Note a similar fire was already identified 13 years ago by atmospheric scientists at NASA’s Goddard Space Flight Center and the University of Maryland, Baltimore County. It released 21 kilotons of toxic sulfur dioxide per day.

More information here.

 

President Obama explains how air pollution affects our planet

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Some months ago, the air quality satellite community was very glad to discover (a bit by surprise) this movie where president Barack Obama explained the issues related to air quality. As an additional surprise, pictures of the OMI EOS-Aura satellite (NO2 maps over China and USA) were shown to support his statements.

This is a great honour as scientists spent, at least the last 10 years, to convince politicians of the high value of satellite measurements regarding our atmosphere and how they can support relevant emission regulation policies.

The movie can be visualised on youtube here.

Will the next 45th American president continue in that direction?

New UNICEF report – Clear the air for children

The new UNICEF report (October 2016) addresses the last and very concerning numbers about children and the air quality in the world. Overall,

  • Around 2 billion children live in areas where outdoor air quality exceeds international limits
  • 300 million children live in areas with pollution above 6 times international limits
  • In Europe, between 20 and 120 million are living in areas where outdoor air quality exceeds up to 2 times international limits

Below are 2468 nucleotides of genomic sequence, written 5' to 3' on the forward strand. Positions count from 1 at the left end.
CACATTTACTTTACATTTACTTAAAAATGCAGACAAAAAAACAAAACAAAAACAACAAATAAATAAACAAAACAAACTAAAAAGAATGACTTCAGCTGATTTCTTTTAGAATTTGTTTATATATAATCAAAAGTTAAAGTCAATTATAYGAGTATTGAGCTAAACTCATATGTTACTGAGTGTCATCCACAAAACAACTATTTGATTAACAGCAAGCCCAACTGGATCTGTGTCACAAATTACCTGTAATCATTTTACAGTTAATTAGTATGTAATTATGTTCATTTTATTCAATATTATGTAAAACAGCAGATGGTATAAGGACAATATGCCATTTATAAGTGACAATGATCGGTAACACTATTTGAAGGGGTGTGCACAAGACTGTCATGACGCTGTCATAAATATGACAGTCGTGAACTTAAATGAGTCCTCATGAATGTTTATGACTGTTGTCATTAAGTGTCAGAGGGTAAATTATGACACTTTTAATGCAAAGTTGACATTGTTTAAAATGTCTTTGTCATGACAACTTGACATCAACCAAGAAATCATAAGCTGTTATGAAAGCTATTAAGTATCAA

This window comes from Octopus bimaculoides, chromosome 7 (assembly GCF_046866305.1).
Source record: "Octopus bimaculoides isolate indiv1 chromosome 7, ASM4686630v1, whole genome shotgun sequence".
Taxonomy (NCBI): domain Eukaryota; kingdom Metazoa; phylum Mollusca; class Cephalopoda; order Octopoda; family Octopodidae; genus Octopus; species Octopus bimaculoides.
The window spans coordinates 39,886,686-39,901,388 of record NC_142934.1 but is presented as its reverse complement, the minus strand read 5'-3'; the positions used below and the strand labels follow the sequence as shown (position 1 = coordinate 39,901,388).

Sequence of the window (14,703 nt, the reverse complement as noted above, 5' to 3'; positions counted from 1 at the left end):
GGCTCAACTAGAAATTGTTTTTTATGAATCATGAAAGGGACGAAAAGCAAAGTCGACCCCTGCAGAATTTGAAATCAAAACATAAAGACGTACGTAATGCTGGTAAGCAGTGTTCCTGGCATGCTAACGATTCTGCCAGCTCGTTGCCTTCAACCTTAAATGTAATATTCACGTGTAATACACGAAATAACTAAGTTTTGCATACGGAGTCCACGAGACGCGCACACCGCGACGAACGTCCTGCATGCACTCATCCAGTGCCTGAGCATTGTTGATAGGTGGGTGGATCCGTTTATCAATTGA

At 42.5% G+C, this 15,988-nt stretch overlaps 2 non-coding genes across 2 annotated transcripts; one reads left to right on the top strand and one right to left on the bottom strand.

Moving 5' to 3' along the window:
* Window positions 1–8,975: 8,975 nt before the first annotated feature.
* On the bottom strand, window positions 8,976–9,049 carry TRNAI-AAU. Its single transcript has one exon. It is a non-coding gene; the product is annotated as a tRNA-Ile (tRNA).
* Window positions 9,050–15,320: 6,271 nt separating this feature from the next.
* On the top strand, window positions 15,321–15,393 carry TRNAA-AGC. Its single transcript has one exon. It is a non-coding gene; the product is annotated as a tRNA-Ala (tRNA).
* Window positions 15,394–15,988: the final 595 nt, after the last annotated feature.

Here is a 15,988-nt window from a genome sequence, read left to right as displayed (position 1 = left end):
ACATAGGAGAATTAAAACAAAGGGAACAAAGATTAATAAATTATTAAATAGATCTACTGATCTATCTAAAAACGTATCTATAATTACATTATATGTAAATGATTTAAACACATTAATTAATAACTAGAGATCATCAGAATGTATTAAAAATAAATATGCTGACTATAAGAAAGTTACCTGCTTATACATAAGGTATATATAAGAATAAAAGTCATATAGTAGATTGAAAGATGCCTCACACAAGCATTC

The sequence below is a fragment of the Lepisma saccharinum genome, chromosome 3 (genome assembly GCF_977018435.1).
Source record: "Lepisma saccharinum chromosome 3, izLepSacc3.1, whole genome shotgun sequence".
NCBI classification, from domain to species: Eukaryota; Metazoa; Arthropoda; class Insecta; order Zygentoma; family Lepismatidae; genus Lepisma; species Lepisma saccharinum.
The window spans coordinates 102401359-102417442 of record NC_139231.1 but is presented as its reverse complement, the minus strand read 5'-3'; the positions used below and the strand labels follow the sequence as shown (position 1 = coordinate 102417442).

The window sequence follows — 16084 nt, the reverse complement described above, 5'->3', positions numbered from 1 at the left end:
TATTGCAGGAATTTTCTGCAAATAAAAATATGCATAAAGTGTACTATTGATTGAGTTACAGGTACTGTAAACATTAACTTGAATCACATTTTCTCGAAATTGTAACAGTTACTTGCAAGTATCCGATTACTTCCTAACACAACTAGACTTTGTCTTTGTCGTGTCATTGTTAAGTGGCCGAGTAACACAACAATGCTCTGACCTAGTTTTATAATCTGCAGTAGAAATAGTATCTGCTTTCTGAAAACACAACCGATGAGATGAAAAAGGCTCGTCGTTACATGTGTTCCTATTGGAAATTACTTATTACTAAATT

This is a very good document, well written and easy to read. More information here: https://www.unicef.org/publications/index_92957.html

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Urban Air Quality symposium in Delft – 2017.02.17

Save the date!!

The Geoscience Remote Sensing (GRS) department of TU Delft, the TU Delft Climate institute and the Royal Netherlands Meteorological institute KNMI are pleased to invite you to the seminar Urban Air Quality, to be held at the TU Delft Theaterzaal (Sports & Camp; Culture) on Friday afternoon 17th February 2017.

It targets a broad audience from students in diverse topics, public, industries, policy makers and researchers.

Read more in the programme below and here: http://www.citg.tudelft.nl/en/about-faculty/departments/geoscience-and-remote-sensing/current/agenda/event/detail/urban-airquality/

Please register by sending an email to Secr-grs-citg@tudelft.nl